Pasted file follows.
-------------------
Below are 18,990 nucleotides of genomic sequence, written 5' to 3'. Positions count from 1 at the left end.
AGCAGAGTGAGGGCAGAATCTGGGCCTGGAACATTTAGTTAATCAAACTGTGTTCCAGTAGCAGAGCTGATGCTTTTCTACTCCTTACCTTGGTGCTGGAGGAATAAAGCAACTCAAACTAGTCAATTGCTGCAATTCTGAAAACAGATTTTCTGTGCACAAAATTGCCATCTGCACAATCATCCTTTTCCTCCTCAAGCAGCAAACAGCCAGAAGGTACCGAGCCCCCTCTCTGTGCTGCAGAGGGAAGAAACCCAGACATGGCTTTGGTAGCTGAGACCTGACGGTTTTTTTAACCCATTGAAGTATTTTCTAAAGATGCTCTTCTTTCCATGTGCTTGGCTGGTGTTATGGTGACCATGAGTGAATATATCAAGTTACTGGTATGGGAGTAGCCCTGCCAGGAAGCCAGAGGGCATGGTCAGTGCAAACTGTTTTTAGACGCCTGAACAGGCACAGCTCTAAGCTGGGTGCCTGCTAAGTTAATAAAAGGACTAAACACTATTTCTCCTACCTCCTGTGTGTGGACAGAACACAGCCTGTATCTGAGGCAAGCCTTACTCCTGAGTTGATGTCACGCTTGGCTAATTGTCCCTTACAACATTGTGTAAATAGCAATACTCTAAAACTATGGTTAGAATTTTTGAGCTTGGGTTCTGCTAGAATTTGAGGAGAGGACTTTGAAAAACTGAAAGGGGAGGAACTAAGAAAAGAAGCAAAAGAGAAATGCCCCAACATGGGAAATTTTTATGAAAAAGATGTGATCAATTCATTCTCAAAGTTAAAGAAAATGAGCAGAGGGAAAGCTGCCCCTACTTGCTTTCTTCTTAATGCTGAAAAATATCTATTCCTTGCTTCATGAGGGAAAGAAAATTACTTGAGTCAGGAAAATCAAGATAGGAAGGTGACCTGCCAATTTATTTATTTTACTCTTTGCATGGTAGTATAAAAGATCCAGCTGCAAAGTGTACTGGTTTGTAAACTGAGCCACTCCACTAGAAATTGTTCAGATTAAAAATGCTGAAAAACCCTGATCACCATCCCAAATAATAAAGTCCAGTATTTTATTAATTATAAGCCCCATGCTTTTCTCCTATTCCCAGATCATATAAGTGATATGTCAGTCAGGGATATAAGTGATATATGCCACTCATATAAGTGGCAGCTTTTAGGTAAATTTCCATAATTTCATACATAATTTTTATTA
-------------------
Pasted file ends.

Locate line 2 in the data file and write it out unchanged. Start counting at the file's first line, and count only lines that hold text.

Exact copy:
AGCAGAGTGAGGGCAGAATCTGGGCCTGGAACATTTAGTTAATCAAACTGTGTTCCAGTAGCAGAGCTGATGCTTTTCTACTCCTTACCTTGGTGCTGGAGGAATAAAGCAACTCAAACTAGTCAATTGCTGCAATTCTGAAAACAGATTTTCTGTGCACAAAATTGCCATCTGCACAATCATCCTTTTCCTCCTCAAGCAGCAAACAGCCAGAAGGTACCGAGCCCCCTCTCTGTGCTGCAGAGGGAAGAAACCCAGACATGGCTTTGGTAGCTGAGACCTGACGGTTTTTTTAACCCATTGAAGTATTTTCTAAAGATGCTCTTCTTTCCATGTGCTTGGCTGGTGTTATGGTGACCATGAGTGAATATATCAAGTTACTGGTATGGGAGTAGCCCTGCCAGGAAGCCAGAGGGCATGGTCAGTGCAAACTGTTTTTAGACGCCTGAACAGGCACAGCTCTAAGCTGGGTGCCTGCTAAGTTAATAAAAGGACTAAACACTATTTCTCCTACCTCCTGTGTGTGGACAGAACACAGCCTGTATCTGAGGCAAGCCTTACTCCTGAGTTGATGTCACGCTTGGCTAATTGTCCCTTACAACATTGTGTAAATAGCAATACTCTAAAACTATGGTTAGAATTTTTGAGCTTGGGTTCTGCTAGAATTTGAGGAGAGGACTTTGAAAAACTGAAAGGGGAGGAACTAAGAAAAGAAGCAAAAGAGAAATGCCCCAACATGGGAAATTTTTATGAAAAAGATGTGATCAATTCATTCTCAAAGTTAAAGAAAATGAGCAGAGGGAAAGCTGCCCCTACTTGCTTTCTTCTTAATGCTGAAAAATATCTATTCCTTGCTTCATGAGGGAAAGAAAATTACTTGAGTCAGGAAAATCAAGATAGGAAGGTGACCTGCCAATTTATTTATTTTACTCTTTGCATGGTAGTATAAAAGATCCAGCTGCAAAGTGTACTGGTTTGTAAACTGAGCCACTCCACTAGAAATTGTTCAGATTAAAAATGCTGAAAAACCCTGATCACCATCCCAAATAATAAAGTCCAGTATTTTATTAATTATAAGCCCCATGCTTTTCTCCTATTCCCAGATCATATAAGTGATATGTCAGTCAGGGATATAAGTGATATATGCCACTCATATAAGTGGCAGCTTTTAGGTAAATTTCCATAATTTCATACATAATTTTTATTA